this time around i'm trying my best to have this baby in the anterior position... i've been seeing a chiropractor and doing lots of prenatal yoga (spending time *every* day in a hands and knees position). my midwife is also going to do the rebozo technique as i get closer to my due date and babe is still posterior (which he/she is now). i've also heard that spinning babies (http://www.spinningbabies.com/) can be used to help a posterior baby turn as well as a breech.
overall, i'm just trying to trust my body and this baby... if the baby is posterior again... well, we will get through it together. i hope that was helpful and good luck!
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#10 of 46 Old 03-14-2010, 10:17 PM
 
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DS was posterior, those 4.5 hours were the worst of my entire entire life. My previous two labors were much longer (one was close to 20 hours) but the pain was NOTHING compared to DS's labor. I never ever want to experience that again. Nothing helped with the pain, I knew all the tricks, nothing worked. I was in tub as soon as there was a inch of water in it, I was that desperate. What got me through it was water, rocking in the tub, counter pressure on my back, and biting side of the pool. Water was essential. DS came so fast and I was in so much pain that I couldn't talk to tell anyone that he was coming that fast, the MW didn't make it, DH came in to check on me so he just happened to be there, 5 minutes in either direction he would of missed the birth.



I agree with the others that it was so draining, I never got the birth high, despite it being a short labor with a full night's rest, I was utterly exhausted. I didn't want to hold DS, I just wanted to crawl in bed and sleep.

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#11 of 46 Old 03-15-2010, 10:06 AM
 
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Thanks for posting this OP.... I've only had one birth, my DD (7 years ago), who was late, posterior and large (9 lbs 8 oz). So it is very encouraging to hear that births can be much easier if the baby is positioned right.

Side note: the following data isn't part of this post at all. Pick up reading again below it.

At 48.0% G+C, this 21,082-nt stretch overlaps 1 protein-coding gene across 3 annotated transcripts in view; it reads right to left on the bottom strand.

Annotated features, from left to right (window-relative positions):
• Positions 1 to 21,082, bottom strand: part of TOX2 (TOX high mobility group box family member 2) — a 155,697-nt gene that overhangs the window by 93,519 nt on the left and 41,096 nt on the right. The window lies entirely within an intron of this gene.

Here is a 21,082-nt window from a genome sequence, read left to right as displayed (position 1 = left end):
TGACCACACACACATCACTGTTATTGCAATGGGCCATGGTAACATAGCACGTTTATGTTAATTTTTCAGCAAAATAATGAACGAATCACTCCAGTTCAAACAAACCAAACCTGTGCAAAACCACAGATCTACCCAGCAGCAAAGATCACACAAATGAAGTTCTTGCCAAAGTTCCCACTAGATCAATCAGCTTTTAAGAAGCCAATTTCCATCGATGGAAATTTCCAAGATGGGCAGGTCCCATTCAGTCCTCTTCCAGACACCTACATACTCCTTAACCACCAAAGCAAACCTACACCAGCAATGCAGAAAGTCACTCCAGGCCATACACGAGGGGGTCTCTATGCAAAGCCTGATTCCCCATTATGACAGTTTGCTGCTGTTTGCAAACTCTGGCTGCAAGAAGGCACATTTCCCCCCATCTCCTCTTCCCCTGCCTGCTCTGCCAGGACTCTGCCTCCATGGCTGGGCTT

Her birth was tremendously hard. My mom and sister both attended and were awed by how hard her birth was - they both have super fast easy births (especially my mom).

I had contractions much like Tulafina (every 12 min, 7 min, 5 min) for a full 24 hours before my water broke (doesn't help you rest much). Once it did, since we had planned for a hospital birth (as we have again), we arrived there at 12 midnight. Much to everyone's dismay I was only 1.5 cm. They let me labor for about 8 hours, did lots of walking, spent time in the whirlpool tub, all with excruciating back labor, but I just did not progress to anything past 3 cm. Given my bag of waters was broken, they did need to get the baby out. So on went the Pitocin. Shortly after that I did get an epidural since I could not lay down on my back - I could not get comfortable in ANY position. It was horrid. I remember pre-drugs straddling the bed (which is pretty funny in itself) and having XH ram his fists into my back. The pain was like nothing I'd experienced (or expected).

DD was born at 9 p.m. (21 hours after water broke) after an episiotomy and about an hour of pushing.

She was healthy, and so was I, which is very important - but I so hope to have this lil' guy in the right position. I will be asking my OB often as time gets closer and try my hardest to get him to be "right". I will still be laboring in the hospital, but I'd really like to do it without Pit and if I can, without the epi.

I guess time will tell come June! (But again, very nice to read everyone's experiences.)

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#12 of 46 Old 03-15-2010, 10:13 AM
 
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I've only had one baby and she was posterior, so I thought I'd chime-in. With DD, I had about 10 hours of prodromal labor, which wasn't that bad. I wish I'd taken advantage of it to do some positioning exercises, but everything I had been told was to rest during early labor, so I'd have energy for later. Real labor finally kicked-in around 9:00 PM. It got intense quickly and like others have mentioned, it felt like I even had back pain between ctx. I went from 3cm to 8cm in about 3 hrs and then got to spend another 3 hrs in transition. Not fun. Then another 3 hrs of pushing (OP + nuchal hand = babe that was difficult to move).

There were a couple of things that helped me cope with labor. First, my DH apply pressure to my low back with every ctx. Second, during the last hour of labor my MW injected sterile water papules under the skin on pressure points in my back. Amazingly, I felt no back pain between ctx for almost an hour. It really gave me time to rest and gather myself before the time came to push. The difference before and after the sterile water injections was stunning. They hurt worse than bee-stings going in though!

This time around I'm planning to do a few things differently to maximize my chances of having an OA baby. I'm getting a birth ball. There are lots of exercises you can do to encourage baby to get into proper position. I'm also going to start seeing a chiro around 35 weeks to make sure everything is aligned properly. I've already started "talking" to my baby about getting head-down, chin tucked, and facing my back. I hope he will listen!